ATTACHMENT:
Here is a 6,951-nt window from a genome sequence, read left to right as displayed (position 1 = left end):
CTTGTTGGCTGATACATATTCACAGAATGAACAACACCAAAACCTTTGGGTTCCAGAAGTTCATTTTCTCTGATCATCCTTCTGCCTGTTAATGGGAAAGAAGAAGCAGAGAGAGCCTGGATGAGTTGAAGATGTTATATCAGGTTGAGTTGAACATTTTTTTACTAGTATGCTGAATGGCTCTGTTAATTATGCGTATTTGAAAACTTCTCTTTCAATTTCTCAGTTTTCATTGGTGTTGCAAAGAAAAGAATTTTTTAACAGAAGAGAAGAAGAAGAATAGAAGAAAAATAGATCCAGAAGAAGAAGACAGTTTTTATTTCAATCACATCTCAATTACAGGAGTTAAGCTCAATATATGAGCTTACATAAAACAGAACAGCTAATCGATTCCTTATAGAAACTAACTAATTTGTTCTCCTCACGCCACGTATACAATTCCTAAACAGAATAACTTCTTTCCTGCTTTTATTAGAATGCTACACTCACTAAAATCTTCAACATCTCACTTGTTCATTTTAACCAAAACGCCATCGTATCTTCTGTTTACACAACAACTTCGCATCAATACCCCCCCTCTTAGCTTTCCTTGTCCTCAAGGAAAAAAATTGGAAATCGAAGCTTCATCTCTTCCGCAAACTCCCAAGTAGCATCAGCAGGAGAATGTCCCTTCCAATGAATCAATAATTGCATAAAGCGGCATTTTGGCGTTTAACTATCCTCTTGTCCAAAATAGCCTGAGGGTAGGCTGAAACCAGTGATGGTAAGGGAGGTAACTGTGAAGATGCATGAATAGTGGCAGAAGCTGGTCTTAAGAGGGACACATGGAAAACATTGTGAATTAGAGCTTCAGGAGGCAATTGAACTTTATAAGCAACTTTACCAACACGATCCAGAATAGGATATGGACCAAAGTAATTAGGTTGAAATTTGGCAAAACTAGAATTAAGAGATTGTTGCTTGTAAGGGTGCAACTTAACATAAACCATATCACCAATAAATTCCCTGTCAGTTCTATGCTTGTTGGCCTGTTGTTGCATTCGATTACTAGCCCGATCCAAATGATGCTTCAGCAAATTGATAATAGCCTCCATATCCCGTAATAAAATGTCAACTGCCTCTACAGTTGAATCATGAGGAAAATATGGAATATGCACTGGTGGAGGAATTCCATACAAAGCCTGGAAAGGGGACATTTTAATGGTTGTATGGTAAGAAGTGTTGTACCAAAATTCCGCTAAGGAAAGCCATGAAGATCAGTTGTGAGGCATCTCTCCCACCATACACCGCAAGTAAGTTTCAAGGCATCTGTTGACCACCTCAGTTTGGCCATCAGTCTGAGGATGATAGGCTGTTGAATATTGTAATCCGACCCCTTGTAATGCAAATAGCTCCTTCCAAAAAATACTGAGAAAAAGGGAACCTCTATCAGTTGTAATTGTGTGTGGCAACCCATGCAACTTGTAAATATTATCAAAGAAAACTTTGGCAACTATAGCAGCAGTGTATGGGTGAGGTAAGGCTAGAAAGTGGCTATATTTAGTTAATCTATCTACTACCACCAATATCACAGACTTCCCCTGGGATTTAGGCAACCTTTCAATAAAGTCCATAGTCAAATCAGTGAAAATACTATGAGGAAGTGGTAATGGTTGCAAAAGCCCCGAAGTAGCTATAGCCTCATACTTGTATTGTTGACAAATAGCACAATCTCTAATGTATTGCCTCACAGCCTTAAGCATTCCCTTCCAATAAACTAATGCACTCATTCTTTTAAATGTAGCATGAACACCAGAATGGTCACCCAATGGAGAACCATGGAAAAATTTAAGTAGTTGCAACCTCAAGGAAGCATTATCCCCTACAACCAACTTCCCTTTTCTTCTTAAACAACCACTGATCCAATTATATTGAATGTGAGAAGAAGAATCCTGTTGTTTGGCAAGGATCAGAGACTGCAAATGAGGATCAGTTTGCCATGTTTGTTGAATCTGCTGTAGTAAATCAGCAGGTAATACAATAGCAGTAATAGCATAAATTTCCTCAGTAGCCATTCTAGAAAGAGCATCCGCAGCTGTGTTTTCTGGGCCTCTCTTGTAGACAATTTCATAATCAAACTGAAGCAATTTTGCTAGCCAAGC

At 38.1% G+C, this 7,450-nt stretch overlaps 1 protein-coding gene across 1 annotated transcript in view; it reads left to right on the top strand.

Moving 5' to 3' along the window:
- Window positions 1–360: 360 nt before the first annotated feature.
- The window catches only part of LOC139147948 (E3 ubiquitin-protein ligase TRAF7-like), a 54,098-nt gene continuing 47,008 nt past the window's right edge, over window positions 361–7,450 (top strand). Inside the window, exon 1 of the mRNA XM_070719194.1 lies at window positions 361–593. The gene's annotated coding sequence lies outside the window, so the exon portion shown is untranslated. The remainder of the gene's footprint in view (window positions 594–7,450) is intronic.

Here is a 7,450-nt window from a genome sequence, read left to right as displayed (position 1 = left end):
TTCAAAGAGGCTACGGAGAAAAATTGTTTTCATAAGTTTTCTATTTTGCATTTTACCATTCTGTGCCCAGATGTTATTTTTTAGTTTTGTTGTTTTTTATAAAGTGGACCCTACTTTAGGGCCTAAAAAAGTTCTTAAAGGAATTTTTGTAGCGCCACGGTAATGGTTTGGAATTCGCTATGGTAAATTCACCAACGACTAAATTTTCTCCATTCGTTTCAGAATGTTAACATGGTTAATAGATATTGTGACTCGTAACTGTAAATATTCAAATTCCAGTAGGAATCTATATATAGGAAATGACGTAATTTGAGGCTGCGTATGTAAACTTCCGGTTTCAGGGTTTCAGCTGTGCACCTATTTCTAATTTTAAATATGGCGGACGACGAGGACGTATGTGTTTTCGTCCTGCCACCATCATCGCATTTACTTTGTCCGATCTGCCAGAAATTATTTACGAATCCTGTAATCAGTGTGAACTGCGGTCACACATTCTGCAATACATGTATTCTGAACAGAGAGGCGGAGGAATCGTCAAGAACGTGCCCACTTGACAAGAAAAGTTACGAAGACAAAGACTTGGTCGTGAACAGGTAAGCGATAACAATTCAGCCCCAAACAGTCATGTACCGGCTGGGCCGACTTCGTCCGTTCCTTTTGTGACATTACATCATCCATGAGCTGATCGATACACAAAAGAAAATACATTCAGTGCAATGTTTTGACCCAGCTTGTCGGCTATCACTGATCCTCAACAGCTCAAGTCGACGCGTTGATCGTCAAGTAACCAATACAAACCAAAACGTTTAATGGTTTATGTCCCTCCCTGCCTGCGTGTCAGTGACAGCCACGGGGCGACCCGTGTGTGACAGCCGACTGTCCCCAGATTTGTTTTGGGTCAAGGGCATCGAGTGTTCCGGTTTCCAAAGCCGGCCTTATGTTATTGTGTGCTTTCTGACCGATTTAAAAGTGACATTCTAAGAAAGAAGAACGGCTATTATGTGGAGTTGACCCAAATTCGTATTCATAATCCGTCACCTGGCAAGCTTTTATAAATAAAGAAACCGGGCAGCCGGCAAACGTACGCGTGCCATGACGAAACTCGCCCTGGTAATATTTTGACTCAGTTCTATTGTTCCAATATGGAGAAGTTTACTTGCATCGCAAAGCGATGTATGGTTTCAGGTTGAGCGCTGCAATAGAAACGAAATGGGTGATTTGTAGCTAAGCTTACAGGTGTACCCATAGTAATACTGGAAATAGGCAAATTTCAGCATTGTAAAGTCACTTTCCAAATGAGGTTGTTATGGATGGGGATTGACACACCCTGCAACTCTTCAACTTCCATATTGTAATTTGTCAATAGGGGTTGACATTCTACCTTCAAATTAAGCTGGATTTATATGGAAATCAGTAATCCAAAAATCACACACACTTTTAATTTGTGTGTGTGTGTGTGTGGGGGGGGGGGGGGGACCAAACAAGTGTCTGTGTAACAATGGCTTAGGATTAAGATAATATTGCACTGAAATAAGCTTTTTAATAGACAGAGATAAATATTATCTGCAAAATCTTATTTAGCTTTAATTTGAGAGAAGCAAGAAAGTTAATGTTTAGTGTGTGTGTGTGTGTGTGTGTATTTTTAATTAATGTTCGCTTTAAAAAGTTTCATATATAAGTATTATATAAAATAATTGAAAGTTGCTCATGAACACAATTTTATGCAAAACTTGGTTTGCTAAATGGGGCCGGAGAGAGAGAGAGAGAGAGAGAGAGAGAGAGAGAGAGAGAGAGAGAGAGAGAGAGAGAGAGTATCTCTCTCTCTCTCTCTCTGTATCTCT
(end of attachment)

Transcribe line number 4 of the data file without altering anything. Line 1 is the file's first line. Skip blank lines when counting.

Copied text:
Moving 5' to 3' along the window: